Monday, November 05, 2012

Twitter API: Y U No respond fast & why

There is a very interesting post about an application developer running into issues with the Twitter API timeout of 5 sec. I would encourage everyone to read it if you haven't already.

Based on what I read (and some assumptions), I am going to try and comment on what the problem could be and potential solutions. I am greatly interested in criticisms of the analysis and possibly different ways of looking at the problem and possible solutions to it.

[A] Assumption: Twitter stores tweets for its users in an Inbox for every user. So, every time someone I am following makes a tweet, it is copied into my Inbox. This means that if 1M people follow me, my tweet is copied to the Inbox of 1M people. Let's call this value the fanout of the tweet.

Every time twitter needs to copy a tweet I make to the Inboxes of my followers, it needs to fetch a list of people that are following me. It does this by querying the database and fetching the list of people that have me as one of the people they are following. MySql (and other databases) do not allow you to perform efficient offset based queries, and you need to either:
  1. Use cursors (which tie up server resources for the duration of the complete request) or
  2. Perform a complete scan of all records till the requested record offset
every time an offset based query is made.

This is fairly wasteful of resources, whichever way you look at it, when in fact better solutions exist as mentioned in the post above.

[B] Assumption: When you perform an API request to Twitter to fetch the list of followers for a particular user, I am guessing that Twitter looks up a cache to locate the list and if it is unable to find it in the cache, it goes and looks up the DB for the list of these followers.

The reason that the API returns only the list of follower IDs (instead of complete user information) is so that they can avoid Point Queries which are notoriously inefficient. Of course, network bandwidth could be another reason.

[C] Now that we have established the parameters and behaviour of the system with which we are dealing, we can try and think of a solution.

  1. Ensure that the list of followers we want to query are already in the cache so that we don't query the DB for the list. This can be done by making a web-request to the API without your credentials and then making the same request again with your credentials so that you aren't charged for the request that loads data into the cache. This will not always work, and Twitter might ban your IP.

  2. Binary search over the size of the result set that twitter can reliably return for a user. Start with 1 follower, and ramp up to 2, 4, 8, 16, etc... (double) on every request till twitter times out. Subsequently, perform a binary search between the size that failed (say 128) and the size the succeeded (say 256). You are guaranteed to have fetched 36 follower IDs/request before you hit the request that timed out. Suppose the upper limit was 128, you will not get anything in the subsequent 8 requests, which means you still got an average of 17 follower IDs/request. Store this number, and use this number to start the next time you perform requests for this user.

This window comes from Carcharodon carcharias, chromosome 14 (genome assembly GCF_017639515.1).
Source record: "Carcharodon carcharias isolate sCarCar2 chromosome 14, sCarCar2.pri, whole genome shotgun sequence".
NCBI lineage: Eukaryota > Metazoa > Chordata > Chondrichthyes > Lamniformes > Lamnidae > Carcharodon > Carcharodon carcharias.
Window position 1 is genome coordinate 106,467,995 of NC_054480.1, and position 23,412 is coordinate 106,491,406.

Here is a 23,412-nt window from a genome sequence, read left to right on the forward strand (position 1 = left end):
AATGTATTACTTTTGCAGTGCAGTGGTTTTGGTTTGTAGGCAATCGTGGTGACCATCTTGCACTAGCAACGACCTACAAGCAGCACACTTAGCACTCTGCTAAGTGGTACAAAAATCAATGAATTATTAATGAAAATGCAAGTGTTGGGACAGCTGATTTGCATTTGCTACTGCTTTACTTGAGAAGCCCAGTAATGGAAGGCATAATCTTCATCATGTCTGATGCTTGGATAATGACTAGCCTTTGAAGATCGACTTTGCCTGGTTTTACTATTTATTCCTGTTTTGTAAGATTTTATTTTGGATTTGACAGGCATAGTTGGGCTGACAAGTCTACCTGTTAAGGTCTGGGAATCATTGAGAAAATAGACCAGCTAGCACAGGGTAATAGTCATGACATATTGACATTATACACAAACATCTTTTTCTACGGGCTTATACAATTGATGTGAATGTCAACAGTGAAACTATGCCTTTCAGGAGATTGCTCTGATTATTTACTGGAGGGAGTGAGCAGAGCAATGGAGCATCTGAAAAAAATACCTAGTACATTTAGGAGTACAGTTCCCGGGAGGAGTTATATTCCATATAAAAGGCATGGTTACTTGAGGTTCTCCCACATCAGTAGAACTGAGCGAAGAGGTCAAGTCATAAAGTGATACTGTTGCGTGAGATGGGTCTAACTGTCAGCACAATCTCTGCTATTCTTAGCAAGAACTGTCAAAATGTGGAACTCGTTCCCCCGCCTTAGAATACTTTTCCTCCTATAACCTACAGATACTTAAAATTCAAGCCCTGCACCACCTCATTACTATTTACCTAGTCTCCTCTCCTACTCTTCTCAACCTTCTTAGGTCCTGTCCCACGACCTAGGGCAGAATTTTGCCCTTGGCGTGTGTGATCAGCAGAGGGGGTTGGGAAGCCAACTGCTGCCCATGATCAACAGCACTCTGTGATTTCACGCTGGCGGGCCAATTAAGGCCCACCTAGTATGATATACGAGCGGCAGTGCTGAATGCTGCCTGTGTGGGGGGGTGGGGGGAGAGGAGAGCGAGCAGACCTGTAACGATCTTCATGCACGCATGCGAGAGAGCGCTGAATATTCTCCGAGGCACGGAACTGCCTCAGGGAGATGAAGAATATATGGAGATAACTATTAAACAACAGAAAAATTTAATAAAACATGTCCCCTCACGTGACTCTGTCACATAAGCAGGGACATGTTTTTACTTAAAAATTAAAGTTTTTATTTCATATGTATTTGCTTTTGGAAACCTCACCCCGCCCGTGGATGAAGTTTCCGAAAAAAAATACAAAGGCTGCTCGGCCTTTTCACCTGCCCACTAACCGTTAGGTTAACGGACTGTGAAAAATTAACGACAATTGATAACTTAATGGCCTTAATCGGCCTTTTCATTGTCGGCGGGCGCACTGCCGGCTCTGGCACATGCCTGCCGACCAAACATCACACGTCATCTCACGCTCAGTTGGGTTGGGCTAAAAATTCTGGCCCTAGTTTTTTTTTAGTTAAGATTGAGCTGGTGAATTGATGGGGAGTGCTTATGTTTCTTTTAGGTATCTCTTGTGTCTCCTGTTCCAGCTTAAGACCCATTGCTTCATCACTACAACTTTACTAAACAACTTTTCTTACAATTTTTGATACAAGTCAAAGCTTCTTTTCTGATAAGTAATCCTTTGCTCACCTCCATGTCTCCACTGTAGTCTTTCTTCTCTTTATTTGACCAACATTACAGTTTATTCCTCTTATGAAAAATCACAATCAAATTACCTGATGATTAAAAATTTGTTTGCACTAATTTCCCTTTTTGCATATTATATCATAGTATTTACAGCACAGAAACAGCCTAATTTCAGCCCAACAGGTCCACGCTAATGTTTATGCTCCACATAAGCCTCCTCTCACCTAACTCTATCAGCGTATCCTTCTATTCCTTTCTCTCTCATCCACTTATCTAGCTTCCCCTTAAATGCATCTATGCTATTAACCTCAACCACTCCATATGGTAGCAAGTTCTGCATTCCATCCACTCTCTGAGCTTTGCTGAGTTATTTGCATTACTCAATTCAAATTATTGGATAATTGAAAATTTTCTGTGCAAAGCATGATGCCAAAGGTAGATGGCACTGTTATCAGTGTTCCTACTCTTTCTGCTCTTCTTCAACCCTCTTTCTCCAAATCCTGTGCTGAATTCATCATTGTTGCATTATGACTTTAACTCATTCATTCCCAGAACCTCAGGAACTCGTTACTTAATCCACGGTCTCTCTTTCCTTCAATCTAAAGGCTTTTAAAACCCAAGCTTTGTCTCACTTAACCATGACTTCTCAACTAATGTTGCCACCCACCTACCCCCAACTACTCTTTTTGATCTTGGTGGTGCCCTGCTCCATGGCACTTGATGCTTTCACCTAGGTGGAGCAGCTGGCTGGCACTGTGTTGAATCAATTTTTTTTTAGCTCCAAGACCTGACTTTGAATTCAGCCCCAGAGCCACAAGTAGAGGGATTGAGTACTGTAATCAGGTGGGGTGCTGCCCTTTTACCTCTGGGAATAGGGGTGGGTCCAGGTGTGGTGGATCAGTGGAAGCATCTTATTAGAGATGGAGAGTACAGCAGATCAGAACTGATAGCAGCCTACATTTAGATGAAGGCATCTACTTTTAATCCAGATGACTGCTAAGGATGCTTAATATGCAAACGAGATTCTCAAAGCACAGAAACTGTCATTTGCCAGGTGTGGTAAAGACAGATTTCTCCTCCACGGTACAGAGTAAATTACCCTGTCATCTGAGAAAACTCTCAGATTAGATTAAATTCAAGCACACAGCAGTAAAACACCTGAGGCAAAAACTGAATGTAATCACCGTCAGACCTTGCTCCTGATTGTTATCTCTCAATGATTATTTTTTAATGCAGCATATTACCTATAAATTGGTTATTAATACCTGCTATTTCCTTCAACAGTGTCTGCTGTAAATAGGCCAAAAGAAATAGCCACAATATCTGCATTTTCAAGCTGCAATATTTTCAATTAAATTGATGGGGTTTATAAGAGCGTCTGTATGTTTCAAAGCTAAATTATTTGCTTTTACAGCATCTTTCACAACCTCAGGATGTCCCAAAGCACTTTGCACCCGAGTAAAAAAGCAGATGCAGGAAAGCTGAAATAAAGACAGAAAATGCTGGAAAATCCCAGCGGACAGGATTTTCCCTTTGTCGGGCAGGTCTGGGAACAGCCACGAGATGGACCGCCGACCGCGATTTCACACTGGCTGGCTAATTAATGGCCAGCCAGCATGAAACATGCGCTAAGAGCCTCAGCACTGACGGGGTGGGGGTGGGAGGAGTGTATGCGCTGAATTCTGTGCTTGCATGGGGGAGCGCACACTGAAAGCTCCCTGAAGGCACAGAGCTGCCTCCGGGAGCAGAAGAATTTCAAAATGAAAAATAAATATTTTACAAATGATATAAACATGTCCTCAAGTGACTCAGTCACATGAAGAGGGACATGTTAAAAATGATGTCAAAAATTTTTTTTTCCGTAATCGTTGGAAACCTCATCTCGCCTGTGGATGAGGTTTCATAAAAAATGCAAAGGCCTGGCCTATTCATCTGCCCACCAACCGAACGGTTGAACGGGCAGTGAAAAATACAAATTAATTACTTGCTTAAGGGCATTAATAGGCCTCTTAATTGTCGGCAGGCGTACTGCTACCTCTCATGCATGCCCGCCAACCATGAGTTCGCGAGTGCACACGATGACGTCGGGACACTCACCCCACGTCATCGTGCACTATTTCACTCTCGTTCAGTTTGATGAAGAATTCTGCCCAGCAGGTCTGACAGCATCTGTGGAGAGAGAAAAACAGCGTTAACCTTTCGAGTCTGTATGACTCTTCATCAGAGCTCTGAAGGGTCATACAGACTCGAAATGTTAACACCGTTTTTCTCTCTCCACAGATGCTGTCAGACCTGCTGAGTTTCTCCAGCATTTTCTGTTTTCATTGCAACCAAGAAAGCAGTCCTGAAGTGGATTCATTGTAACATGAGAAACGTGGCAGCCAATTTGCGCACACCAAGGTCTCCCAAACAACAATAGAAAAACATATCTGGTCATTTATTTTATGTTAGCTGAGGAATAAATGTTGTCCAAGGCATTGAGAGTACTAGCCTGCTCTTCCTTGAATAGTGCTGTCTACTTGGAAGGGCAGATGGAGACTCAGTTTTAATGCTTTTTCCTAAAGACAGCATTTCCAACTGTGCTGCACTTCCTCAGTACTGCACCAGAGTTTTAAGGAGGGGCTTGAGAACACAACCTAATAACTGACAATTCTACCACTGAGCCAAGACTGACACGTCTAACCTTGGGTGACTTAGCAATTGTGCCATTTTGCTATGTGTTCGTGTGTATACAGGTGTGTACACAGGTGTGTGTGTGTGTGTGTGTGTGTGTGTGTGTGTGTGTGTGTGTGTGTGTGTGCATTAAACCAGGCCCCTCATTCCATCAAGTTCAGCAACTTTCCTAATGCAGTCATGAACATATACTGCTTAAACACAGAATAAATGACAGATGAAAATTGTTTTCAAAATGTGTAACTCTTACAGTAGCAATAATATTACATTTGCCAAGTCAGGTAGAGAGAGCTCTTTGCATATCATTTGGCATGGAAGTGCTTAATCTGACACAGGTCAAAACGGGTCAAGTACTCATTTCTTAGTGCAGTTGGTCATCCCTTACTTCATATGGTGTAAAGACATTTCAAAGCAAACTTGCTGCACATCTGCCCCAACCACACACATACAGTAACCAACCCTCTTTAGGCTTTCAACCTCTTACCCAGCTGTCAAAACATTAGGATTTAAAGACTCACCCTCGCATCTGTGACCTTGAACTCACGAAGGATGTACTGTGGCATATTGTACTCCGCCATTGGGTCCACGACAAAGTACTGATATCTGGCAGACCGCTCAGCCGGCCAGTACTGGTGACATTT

3. Randomized solution: If you get 2 successive failures [timeouts] for a user, give up and try another user. With high probability, you will be able to query the followers of O(log n) users if you try to query O(c log n) distinct random users. This is because the probability of failure shrinks rapidly as you get consecutive failures for distinct users.

Do let me know if you spot something wrong or have other solutions.


Anonymous said...

Y U No write title in coherent English?

Dhruv Matani said...


Roman said...

Hey, thanks for the in-depth post. I am currently using solution 3, it helps a bit to jump around randomly with the IDs I'm requesting, albeit reducing my local database a bit with it. But as said, main problem is their faulty database, the time-out settings and their API rate limits plus charging me a call when I got no result.

Dhruv Matani said...

@Roman Thanks for sharing your problem with everyone so clearly. It's quite an interesting one (some form of which) is faced by almost everyone who uses APIs extensively.

For now, there's nothing you can do about the latency on their end. The best you can do is ensure that you get the most bang for your buck. That said, it might be possible to use a combination of solution 3 & 1 (use the public API call with the same time limits, and you should probably be good). This will ensure that if you time out on the public API call (w/o your API key), you can at least back off an not make the call that will count toward your quota.

Yazhini said...

About solution 1, I think unauthenticated calls are not allowed from march 2013.

"Additionally, all 1.1 endpoints require authentication, so no longer will there be a concept of unauthenticated calls and rate limits." -

Dhruv Matani said...

@Yazhini Fair point about un-auth calls. However, how will Twitter itself display pages to users if they aren't logged in? I mean assume I am not logged in and I want to see the list of your followers.

Twitter seems to be getting dev-unfriendly by the day :-(

[a] They don't "yet" have a push API
[b] They limit result sets to 5k, which imho is puny
[c] No un-auth calls

All in all a pretty poor developer experience if you ask me.